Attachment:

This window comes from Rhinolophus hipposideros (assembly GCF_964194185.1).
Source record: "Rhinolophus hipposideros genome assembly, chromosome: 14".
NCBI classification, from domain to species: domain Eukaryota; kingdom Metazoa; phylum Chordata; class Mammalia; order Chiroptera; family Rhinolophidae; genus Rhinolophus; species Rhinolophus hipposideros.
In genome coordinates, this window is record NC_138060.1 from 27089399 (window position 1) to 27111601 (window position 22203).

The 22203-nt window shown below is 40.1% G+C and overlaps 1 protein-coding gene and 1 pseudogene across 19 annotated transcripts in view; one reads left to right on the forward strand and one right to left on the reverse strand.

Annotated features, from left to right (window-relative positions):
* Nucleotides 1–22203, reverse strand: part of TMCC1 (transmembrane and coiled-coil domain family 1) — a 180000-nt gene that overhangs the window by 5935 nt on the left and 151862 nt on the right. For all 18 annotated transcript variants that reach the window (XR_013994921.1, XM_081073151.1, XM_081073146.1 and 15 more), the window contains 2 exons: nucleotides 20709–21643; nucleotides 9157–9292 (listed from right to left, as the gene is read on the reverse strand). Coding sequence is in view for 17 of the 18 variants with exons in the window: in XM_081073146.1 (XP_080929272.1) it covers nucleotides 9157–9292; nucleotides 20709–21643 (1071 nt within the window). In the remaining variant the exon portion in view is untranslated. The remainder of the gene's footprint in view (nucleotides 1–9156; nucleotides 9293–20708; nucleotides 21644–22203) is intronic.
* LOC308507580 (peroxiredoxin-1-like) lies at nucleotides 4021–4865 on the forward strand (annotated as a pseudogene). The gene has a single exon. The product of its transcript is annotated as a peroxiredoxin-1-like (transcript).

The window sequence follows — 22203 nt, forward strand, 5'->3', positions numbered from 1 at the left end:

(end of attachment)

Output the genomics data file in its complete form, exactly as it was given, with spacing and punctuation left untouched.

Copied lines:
This window comes from Rhinolophus hipposideros (assembly GCF_964194185.1).
Source record: "Rhinolophus hipposideros genome assembly, chromosome: 14".
NCBI classification, from domain to species: domain Eukaryota; kingdom Metazoa; phylum Chordata; class Mammalia; order Chiroptera; family Rhinolophidae; genus Rhinolophus; species Rhinolophus hipposideros.
In genome coordinates, this window is record NC_138060.1 from 27089399 (window position 1) to 27111601 (window position 22203).

The 22203-nt window shown below is 40.1% G+C and overlaps 1 protein-coding gene and 1 pseudogene across 19 annotated transcripts in view; one reads left to right on the forward strand and one right to left on the reverse strand.

Annotated features, from left to right (window-relative positions):
* Nucleotides 1–22203, reverse strand: part of TMCC1 (transmembrane and coiled-coil domain family 1) — a 180000-nt gene that overhangs the window by 5935 nt on the left and 151862 nt on the right. For all 18 annotated transcript variants that reach the window (XR_013994921.1, XM_081073151.1, XM_081073146.1 and 15 more), the window contains 2 exons: nucleotides 20709–21643; nucleotides 9157–9292 (listed from right to left, as the gene is read on the reverse strand). Coding sequence is in view for 17 of the 18 variants with exons in the window: in XM_081073146.1 (XP_080929272.1) it covers nucleotides 9157–9292; nucleotides 20709–21643 (1071 nt within the window). In the remaining variant the exon portion in view is untranslated. The remainder of the gene's footprint in view (nucleotides 1–9156; nucleotides 9293–20708; nucleotides 21644–22203) is intronic.
* LOC308507580 (peroxiredoxin-1-like) lies at nucleotides 4021–4865 on the forward strand (annotated as a pseudogene). The gene has a single exon. The product of its transcript is annotated as a peroxiredoxin-1-like (transcript).

The window sequence follows — 22203 nt, forward strand, 5'->3', positions numbered from 1 at the left end: